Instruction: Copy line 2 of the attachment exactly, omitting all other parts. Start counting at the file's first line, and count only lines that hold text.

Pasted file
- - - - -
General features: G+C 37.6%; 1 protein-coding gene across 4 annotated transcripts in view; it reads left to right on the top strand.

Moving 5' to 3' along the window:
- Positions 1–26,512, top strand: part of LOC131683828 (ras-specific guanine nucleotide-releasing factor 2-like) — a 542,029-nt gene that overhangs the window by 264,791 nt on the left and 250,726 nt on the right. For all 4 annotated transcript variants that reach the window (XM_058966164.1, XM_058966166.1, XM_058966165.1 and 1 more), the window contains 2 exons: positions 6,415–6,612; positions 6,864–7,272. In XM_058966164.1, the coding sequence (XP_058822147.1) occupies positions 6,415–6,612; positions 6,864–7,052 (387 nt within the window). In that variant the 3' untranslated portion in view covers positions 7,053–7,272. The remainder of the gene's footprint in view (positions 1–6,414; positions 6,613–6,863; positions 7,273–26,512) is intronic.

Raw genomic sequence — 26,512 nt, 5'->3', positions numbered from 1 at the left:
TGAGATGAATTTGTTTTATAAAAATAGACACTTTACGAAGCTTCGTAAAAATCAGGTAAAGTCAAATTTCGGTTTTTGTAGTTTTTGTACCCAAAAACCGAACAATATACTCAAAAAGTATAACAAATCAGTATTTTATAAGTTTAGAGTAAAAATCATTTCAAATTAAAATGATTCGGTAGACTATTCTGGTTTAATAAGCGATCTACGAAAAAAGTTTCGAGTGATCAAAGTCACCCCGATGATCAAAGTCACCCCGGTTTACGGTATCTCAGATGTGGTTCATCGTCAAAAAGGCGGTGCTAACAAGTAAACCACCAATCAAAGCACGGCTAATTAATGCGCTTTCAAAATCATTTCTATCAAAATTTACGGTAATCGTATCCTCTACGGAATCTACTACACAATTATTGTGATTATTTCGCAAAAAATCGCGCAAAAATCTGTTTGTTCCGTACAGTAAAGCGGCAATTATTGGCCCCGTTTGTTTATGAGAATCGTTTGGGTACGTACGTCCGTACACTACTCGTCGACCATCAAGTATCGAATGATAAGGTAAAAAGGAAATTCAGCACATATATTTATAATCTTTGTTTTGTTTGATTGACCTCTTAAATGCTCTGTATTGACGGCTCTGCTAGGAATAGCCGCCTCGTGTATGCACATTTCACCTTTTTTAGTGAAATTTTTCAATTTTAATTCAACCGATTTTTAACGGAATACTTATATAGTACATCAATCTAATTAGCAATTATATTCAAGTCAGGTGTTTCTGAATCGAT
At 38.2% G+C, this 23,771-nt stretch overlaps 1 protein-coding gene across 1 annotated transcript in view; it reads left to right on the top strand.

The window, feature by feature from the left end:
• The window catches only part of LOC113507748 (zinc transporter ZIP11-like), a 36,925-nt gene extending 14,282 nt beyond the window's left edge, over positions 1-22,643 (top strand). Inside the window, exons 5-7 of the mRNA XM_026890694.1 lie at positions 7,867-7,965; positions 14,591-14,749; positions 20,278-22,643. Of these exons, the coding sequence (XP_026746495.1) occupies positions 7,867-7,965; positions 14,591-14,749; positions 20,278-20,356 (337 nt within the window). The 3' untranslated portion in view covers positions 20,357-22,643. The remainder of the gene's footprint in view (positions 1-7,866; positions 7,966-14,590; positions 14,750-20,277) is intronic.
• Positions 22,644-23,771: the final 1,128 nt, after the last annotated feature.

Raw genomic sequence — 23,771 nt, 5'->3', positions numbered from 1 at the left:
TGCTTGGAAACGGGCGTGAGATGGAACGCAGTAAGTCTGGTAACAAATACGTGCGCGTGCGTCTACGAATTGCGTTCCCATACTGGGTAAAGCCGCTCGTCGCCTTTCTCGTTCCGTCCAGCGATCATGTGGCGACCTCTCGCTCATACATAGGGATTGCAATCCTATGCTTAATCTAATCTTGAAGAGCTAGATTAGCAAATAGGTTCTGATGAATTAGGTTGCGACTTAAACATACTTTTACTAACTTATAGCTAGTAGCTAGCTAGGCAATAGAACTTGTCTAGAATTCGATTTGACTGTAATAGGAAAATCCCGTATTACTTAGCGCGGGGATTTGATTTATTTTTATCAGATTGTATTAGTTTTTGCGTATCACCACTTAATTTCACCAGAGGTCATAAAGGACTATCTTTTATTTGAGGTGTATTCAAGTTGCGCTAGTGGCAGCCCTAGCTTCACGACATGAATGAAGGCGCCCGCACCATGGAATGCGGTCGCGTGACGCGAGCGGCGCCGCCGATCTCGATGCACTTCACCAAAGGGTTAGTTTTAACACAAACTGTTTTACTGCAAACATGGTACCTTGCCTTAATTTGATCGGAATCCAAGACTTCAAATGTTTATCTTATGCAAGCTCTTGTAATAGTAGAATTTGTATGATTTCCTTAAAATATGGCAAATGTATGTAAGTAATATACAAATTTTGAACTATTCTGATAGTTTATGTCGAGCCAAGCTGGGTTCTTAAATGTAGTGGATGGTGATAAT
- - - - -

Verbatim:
Moving 5' to 3' along the window: